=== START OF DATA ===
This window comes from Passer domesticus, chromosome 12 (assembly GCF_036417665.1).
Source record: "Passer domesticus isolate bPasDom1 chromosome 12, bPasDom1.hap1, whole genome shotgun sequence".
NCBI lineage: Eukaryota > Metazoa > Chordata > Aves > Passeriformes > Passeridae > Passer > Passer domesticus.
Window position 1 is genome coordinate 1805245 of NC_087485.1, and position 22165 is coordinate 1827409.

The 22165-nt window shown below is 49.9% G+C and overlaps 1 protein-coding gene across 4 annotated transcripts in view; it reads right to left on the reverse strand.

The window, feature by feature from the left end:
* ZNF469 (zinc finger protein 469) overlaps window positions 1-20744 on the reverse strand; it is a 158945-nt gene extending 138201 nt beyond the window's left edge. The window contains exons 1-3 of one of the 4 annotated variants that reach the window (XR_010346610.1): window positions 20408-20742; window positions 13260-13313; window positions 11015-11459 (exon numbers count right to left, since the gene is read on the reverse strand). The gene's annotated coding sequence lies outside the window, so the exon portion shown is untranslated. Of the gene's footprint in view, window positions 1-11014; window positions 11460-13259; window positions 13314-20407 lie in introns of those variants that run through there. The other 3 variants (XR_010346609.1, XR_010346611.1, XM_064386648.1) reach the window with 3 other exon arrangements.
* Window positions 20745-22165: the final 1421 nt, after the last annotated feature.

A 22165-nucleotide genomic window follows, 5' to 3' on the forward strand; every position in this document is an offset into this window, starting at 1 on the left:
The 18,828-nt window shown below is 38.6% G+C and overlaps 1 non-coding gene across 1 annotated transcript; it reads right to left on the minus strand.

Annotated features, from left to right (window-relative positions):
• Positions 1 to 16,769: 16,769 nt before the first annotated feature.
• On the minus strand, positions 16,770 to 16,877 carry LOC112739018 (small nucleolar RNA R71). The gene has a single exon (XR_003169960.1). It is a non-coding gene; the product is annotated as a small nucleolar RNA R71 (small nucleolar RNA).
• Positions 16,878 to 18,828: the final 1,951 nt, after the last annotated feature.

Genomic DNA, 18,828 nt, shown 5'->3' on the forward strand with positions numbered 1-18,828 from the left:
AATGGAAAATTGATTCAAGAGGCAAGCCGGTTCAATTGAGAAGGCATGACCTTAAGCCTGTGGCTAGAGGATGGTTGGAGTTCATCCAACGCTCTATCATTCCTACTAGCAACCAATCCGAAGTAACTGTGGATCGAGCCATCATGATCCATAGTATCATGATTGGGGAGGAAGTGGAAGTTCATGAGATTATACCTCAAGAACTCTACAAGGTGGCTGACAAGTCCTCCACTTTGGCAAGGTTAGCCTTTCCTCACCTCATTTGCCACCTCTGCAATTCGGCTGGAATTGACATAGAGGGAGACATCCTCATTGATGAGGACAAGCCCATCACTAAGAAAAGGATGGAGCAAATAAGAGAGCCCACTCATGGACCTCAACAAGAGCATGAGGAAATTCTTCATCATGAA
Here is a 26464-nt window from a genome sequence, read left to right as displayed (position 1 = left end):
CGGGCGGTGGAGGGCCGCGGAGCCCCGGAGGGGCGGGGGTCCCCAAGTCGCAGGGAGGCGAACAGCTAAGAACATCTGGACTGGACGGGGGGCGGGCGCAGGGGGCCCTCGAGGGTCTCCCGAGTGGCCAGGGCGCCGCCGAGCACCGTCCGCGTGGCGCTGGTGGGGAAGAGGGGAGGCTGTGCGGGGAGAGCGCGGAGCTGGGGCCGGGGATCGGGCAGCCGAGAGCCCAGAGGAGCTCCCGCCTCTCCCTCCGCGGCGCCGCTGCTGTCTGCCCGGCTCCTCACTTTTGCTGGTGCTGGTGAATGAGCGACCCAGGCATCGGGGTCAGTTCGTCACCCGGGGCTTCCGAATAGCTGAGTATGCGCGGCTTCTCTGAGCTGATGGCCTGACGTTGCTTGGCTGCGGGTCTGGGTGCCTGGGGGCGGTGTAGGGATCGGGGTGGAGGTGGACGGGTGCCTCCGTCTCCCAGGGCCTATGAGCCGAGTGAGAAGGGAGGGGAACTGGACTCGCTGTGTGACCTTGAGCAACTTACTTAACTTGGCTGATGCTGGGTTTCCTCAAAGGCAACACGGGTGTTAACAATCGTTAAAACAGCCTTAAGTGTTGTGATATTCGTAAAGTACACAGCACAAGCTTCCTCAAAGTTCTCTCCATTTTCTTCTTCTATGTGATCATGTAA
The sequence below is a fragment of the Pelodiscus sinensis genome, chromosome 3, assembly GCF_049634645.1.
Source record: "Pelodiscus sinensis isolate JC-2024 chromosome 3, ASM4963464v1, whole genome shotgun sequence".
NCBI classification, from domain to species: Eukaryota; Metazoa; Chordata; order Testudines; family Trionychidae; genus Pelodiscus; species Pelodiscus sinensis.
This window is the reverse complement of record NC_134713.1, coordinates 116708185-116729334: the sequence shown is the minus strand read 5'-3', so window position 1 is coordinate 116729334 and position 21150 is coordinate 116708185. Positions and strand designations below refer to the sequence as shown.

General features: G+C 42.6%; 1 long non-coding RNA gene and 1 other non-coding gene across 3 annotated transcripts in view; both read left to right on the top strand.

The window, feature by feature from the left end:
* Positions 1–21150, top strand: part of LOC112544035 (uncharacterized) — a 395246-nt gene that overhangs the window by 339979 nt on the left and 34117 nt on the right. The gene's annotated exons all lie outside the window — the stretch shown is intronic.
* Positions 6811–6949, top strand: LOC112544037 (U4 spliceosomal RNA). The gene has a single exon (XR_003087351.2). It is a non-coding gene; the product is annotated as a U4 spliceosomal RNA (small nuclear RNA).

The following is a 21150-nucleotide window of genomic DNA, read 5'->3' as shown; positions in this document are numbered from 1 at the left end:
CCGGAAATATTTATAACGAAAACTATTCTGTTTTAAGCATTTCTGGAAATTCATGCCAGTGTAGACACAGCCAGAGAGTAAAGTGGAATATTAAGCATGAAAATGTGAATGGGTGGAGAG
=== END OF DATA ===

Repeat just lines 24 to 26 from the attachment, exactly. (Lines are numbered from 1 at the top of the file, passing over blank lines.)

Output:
The window, feature by feature from the left end:
* Positions 1–21150, top strand: part of LOC112544035 (uncharacterized) — a 395246-nt gene that overhangs the window by 339979 nt on the left and 34117 nt on the right. The gene's annotated exons all lie outside the window — the stretch shown is intronic.
* Positions 6811–6949, top strand: LOC112544037 (U4 spliceosomal RNA). The gene has a single exon (XR_003087351.2). It is a non-coding gene; the product is annotated as a U4 spliceosomal RNA (small nuclear RNA).